The Israeli army said Sunday it had discovered a 2.5 kilometre-long tunnel running from the Hamas-controlled enclave of Gaza into its territory, and speculated that the Palestinian militant group was planning an attack or kidnapping.
The Israeli military has discovered an underground tunnel dug out from the Hamas-controlled Gaza Strip into Israel, the army said Sunday, adding it believes militants had intended to use the tunnel to attack or kidnap Israelis.
In response, the military froze the transfer of all construction materials to the Palestinian territory, the army said. A Hamas military spokesman in Gaza, Abu Obeida, was defiant over the tunnel discovery, saying on his official Twitter account that "thousands" more tunnels would be dug out.
Israel arrests suspected killers of settler
Israel says it has arrested a pair of Palestinians suspected of killing of a West Bank setter. The Shin Bet security service said Sunday that two young men from the southern West Bank had admitted to killing retired Israeli Col. Sraya Ofer last week. Ofer’s wife was also wounded in the late night attack on the community near the Jordanian border.
The Shin Bet said the murder weapon has been recovered. Israeli authorities say the motive for the killing is still unclear and it is unknown whether it was nationalistically or criminally motivated. The investigation continues.
Hamas has dug tunnels into Israel in the past. In 2006, Hamas-allied militants sneaked into Israel through one such tunnel, kidnapped a soldier, Gilad Schalit, and held him hostage in Gaza for five years.
According to the Israeli military, the latest tunnel is 1.5 miles (2.5 kilometers) long and appears to have been recently dug and in use until its discovery last week.
A tunnel opening was found near a kibbutz along the Israel-Gaza border, and the military speculated that Hamas may have been planning an attack on a kindergarten there.
The military said it waited a week to publicize the discovery because a search for explosives was underway. The army said an elite engineering corps was sent into the tunnel, but would not say whether explosives were found.
Prime Minister Benjamin Netanyahu praised the tunnel’s discovery and said Israel’s resolute policy toward the Gaza Strip, including last year’s military offensive, has led to the "quietest year in more than a decade" along the Israel-Gaza border.
Army spokesman Maj. Guy Inbar said the halt on all construction material to Gaza, announced Sunday, was enacted due to security considerations and was not meant as a punishing measure.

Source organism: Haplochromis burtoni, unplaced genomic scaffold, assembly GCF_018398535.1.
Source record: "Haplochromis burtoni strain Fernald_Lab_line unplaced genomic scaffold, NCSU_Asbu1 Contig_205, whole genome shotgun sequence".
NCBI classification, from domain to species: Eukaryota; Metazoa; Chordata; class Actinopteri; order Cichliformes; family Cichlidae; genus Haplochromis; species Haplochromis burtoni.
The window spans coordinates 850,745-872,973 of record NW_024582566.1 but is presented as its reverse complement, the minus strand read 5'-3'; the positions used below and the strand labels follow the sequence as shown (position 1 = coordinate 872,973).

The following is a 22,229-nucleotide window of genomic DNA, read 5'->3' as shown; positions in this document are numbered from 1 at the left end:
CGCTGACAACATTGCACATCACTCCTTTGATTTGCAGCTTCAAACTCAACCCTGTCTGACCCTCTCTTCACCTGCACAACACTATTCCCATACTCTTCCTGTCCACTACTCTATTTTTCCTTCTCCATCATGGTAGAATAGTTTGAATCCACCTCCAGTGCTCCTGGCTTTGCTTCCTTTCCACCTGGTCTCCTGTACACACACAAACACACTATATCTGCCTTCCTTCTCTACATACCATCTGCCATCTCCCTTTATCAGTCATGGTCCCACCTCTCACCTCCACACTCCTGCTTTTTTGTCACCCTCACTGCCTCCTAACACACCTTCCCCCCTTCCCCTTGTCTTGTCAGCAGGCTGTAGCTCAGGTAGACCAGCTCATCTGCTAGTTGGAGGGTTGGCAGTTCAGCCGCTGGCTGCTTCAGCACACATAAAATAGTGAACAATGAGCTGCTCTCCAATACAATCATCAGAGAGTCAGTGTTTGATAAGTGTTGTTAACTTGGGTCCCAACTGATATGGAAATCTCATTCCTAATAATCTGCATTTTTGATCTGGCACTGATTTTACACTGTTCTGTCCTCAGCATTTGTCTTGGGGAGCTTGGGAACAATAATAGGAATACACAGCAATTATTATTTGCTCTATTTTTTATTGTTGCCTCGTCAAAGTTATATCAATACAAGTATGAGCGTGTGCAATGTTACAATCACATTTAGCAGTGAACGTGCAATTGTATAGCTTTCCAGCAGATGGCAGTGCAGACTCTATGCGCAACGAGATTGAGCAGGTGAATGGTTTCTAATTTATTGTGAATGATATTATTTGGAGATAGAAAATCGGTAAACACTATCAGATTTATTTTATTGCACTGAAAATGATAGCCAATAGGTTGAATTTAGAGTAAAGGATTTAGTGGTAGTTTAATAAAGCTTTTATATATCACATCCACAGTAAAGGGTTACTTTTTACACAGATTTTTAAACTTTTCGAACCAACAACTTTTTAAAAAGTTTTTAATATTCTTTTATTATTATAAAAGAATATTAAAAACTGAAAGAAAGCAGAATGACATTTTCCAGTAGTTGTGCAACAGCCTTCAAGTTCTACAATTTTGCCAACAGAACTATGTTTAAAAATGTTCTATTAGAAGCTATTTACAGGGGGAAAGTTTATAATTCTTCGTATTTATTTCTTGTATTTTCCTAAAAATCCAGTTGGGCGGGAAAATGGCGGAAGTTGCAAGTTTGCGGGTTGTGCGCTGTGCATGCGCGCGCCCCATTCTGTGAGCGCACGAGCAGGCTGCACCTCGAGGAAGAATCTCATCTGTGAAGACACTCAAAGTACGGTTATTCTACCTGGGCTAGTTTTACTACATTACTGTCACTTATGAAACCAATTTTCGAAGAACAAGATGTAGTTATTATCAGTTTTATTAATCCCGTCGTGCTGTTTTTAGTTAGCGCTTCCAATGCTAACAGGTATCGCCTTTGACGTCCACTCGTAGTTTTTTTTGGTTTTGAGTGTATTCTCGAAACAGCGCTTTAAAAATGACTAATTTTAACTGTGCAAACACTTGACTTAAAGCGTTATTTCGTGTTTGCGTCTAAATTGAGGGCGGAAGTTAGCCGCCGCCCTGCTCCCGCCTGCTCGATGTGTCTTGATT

For years, Israel prevented the transfer of construction materials into Gaza because it said militants could use the materials to build crude rockets and explosives for attacks against Israel.
But in recent years, Israel began allowing some of those materials in and in 2010, started allowing the delivery of building materials for internationally funded projects.
Last month, Israel also started allowing construction materials into the Palestinian territory for the private sector. With the exception of a small pilot project early this year, it was the first deliveries of such goods for Gaza’s private sector since 2007.
Apart from Israel, the Gaza Strip also borders Egypt. The Palestinians have dug a network of tunnels under the Gaza-Egypt section of the border to smuggle in supplies like fuel, building materials and food. Hamas has also used the tunnels to smuggle in weaponry.
For years, the tunnels with Egypt have been a lifeline for Gaza, home to some 1.7 million Palestinians. After Hamas took over the territory in 2007, Israel and Egypt imposed a blockade on Gaza. Israel has eased the blockade in recent years, but still restricts the imports of some goods.
Since the summer, Egypt’s military has tried to destroy or seal off most of the tunnels after it accused Hamas of fomenting unrest in Egypt. The move followed the popularly-backed coup that ousted Egypt’s President Mohammed Morsi, from the Islamist Muslim Brotherhood group, a parent organization of Hamas.
Date created : 2013-10-13